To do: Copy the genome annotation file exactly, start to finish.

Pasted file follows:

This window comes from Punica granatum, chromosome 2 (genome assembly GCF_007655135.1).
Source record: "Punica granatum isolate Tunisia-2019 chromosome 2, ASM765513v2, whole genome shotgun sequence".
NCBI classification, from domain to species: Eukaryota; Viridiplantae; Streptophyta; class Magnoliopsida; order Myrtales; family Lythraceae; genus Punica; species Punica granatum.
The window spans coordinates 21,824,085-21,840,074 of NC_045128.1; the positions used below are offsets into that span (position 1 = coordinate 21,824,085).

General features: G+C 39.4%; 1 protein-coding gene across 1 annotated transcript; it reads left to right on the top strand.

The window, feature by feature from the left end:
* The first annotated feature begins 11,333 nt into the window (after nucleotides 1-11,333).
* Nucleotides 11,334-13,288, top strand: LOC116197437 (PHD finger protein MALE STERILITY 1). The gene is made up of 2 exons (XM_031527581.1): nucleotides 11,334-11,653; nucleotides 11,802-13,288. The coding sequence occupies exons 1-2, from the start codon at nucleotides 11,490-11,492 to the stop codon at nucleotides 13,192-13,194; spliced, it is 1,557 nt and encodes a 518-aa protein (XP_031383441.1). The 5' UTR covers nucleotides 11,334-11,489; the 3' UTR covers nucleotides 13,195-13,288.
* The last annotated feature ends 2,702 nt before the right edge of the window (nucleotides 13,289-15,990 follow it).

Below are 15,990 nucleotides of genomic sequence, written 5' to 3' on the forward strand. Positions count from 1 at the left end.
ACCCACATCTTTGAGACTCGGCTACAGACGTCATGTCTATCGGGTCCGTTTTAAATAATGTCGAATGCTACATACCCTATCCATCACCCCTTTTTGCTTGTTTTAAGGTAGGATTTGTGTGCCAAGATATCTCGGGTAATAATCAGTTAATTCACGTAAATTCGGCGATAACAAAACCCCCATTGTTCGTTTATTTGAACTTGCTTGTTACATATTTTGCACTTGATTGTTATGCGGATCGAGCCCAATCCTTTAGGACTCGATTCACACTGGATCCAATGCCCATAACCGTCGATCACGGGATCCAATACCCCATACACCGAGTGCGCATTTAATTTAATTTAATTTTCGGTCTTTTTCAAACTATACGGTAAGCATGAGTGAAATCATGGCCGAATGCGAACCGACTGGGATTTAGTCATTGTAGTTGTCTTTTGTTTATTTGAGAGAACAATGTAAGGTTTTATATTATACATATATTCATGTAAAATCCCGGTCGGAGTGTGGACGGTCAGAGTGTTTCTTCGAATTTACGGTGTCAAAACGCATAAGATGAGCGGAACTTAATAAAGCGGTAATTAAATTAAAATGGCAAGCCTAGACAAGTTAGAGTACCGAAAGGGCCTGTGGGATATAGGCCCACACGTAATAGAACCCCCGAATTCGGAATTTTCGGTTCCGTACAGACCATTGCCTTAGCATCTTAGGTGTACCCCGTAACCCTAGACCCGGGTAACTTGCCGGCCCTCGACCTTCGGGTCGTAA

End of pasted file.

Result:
This window comes from Punica granatum, chromosome 2 (genome assembly GCF_007655135.1).
Source record: "Punica granatum isolate Tunisia-2019 chromosome 2, ASM765513v2, whole genome shotgun sequence".
NCBI classification, from domain to species: Eukaryota; Viridiplantae; Streptophyta; class Magnoliopsida; order Myrtales; family Lythraceae; genus Punica; species Punica granatum.
The window spans coordinates 21,824,085-21,840,074 of NC_045128.1; the positions used below are offsets into that span (position 1 = coordinate 21,824,085).

General features: G+C 39.4%; 1 protein-coding gene across 1 annotated transcript; it reads left to right on the top strand.

The window, feature by feature from the left end:
* The first annotated feature begins 11,333 nt into the window (after nucleotides 1-11,333).
* Nucleotides 11,334-13,288, top strand: LOC116197437 (PHD finger protein MALE STERILITY 1). The gene is made up of 2 exons (XM_031527581.1): nucleotides 11,334-11,653; nucleotides 11,802-13,288. The coding sequence occupies exons 1-2, from the start codon at nucleotides 11,490-11,492 to the stop codon at nucleotides 13,192-13,194; spliced, it is 1,557 nt and encodes a 518-aa protein (XP_031383441.1). The 5' UTR covers nucleotides 11,334-11,489; the 3' UTR covers nucleotides 13,195-13,288.
* The last annotated feature ends 2,702 nt before the right edge of the window (nucleotides 13,289-15,990 follow it).

Below are 15,990 nucleotides of genomic sequence, written 5' to 3' on the forward strand. Positions count from 1 at the left end.
ACCCACATCTTTGAGACTCGGCTACAGACGTCATGTCTATCGGGTCCGTTTTAAATAATGTCGAATGCTACATACCCTATCCATCACCCCTTTTTGCTTGTTTTAAGGTAGGATTTGTGTGCCAAGATATCTCGGGTAATAATCAGTTAATTCACGTAAATTCGGCGATAACAAAACCCCCATTGTTCGTTTATTTGAACTTGCTTGTTACATATTTTGCACTTGATTGTTATGCGGATCGAGCCCAATCCTTTAGGACTCGATTCACACTGGATCCAATGCCCATAACCGTCGATCACGGGATCCAATACCCCATACACCGAGTGCGCATTTAATTTAATTTAATTTTCGGTCTTTTTCAAACTATACGGTAAGCATGAGTGAAATCATGGCCGAATGCGAACCGACTGGGATTTAGTCATTGTAGTTGTCTTTTGTTTATTTGAGAGAACAATGTAAGGTTTTATATTATACATATATTCATGTAAAATCCCGGTCGGAGTGTGGACGGTCAGAGTGTTTCTTCGAATTTACGGTGTCAAAACGCATAAGATGAGCGGAACTTAATAAAGCGGTAATTAAATTAAAATGGCAAGCCTAGACAAGTTAGAGTACCGAAAGGGCCTGTGGGATATAGGCCCACACGTAATAGAACCCCCGAATTCGGAATTTTCGGTTCCGTACAGACCATTGCCTTAGCATCTTAGGTGTACCCCGTAACCCTAGACCCGGGTAACTTGCCGGCCCTCGACCTTCGGGTCGTAA